By foot, cart, and ship he tours the world from scrape to scrape. As I mentioned earlier, the genre has always had a penchant for the exotic—wonderous, other worlds—and Lynch has a good eye for this. Lengthy descriptions of food, drink, architecture, and personal extravagance abound. A nice example is a brief reference to intravenous drug use via scorpion: this combines the alien imagery and the modern sensibility of Lynch's writing.
It also has the modern, sassy dialogue—complete with requisite effing and blinding—we have come to expect from recent fantasy. At times it is slightly wearing but it's hard not to smile at some of the vulgarity, such as Lamora's frustrated prayer:
"Would that this city's entire population of lurking assholes shared just one set of balls, so I could kick it repeatedly." (p. 531)
So we have Lamora's cavalier charm, Lynch's colourful world, and a contemporary gloss for the reader. This is not enough to sustain a novel of this length, particular when we have already seen it once. The ersatz Venice of Camorr has been replaced by the layercake city of Tal Verrar but the game is the same. Like running on a treadmill, at first you don't mind that you aren't going anywhere because you enjoy the sensation but eventually you are just bored and exhausted. As the novelty fades, the modernity is revealed as superficial and the colour increasingly lends a cartoonish quality to the proceedings.
This is the third Gollancz novel I have reviewed in a row for Strange Horizons—following Richard Morgan's Black Man and Alastair Reynolds's The Prefect—and all three were first tier, heavily marketed novels that share certain characteristics. Superficially, they are each the size of a small bungalow—so even if in the U.S. book bloat is in retrenchment, in the U.K. bigger is still better. This fact is surely not unrelated to the almost absentminded approach all three authors take to the pace of their plots.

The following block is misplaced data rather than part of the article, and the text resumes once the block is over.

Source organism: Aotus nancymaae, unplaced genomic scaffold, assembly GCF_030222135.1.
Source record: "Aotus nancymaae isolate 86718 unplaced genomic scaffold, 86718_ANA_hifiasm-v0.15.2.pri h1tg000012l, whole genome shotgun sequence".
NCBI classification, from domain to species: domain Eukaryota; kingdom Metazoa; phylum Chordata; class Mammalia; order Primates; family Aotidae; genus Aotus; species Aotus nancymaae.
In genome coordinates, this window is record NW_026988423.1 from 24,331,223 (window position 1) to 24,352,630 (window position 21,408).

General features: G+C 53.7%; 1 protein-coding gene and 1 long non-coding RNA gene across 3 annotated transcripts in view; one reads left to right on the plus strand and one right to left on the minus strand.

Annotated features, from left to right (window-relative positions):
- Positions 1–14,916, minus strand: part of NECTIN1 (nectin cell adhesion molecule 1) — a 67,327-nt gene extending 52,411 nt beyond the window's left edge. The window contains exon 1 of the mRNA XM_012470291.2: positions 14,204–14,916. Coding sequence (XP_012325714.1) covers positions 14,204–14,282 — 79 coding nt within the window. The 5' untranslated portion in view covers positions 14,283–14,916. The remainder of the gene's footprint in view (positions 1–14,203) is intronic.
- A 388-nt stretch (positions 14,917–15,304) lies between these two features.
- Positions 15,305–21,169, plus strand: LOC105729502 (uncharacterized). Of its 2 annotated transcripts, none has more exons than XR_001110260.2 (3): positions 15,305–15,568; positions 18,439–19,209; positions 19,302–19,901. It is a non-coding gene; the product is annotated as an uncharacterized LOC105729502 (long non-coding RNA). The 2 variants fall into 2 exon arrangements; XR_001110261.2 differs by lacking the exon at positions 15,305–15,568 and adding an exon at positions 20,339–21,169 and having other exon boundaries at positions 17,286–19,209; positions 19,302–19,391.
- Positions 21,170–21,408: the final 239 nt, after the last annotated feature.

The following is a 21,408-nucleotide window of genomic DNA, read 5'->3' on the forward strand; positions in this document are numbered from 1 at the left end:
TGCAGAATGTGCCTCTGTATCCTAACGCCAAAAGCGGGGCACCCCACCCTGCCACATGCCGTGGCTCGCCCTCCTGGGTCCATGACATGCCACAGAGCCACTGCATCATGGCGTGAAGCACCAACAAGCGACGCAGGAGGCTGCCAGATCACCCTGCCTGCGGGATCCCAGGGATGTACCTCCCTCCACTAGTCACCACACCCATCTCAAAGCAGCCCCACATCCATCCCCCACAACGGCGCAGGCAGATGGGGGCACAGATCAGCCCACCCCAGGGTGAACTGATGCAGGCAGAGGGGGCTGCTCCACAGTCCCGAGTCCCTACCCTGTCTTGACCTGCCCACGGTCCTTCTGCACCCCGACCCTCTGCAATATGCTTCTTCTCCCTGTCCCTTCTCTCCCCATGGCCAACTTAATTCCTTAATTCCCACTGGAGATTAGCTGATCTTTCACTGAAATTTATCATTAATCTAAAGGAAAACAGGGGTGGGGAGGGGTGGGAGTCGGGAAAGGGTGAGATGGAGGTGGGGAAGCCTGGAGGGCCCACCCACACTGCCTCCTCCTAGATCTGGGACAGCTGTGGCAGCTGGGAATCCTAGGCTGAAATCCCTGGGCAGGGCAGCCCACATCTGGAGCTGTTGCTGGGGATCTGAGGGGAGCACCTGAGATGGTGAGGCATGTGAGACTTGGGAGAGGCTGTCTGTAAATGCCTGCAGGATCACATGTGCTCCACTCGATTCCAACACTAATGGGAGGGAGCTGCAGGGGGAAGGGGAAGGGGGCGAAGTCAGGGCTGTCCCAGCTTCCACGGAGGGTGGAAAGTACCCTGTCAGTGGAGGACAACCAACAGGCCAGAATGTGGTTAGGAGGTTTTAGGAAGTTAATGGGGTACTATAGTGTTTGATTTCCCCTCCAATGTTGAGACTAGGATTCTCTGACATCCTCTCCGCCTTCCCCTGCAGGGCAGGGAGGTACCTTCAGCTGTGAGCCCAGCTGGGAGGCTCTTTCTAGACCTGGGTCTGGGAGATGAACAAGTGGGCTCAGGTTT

There are stranger similarities though. Just as in Black Man and The Prefect, in Red Seas Under Red Skies women make up a significant percentage of those in combat roles in military and paramilitary organisations. This is certainly plausible in the near-to-medium future, when Morgan and Reynolds set their stories, but it is enormously less so in a feudal society that doesn't even have male sufferage. In fact, all the powerful men in the novel have female bodyguards, which seems a bit of a stretch in a world without either any sort of conception of legal equal rights or that other great equaliser, gunpowder. The only explanation offered anywhere is that of superstition coupled with unlikely liberalism when Lamora is told:
"First, you're courting an awful fate if you take a ship to sea without at least one woman officer ... Plus, it's common sense. They're good officers. Decent plain sailors, but finer officers than you or I. Just the way the gods made 'em." (p. 246)
Whilst it is reassuring that gender imparity is so distasteful to the modern palette that this revisionist set-up is necessary, it reinforces the romanticised nature of Lynch's world with its lovable rogues, fairytale meritocracy, and airbrushed poor.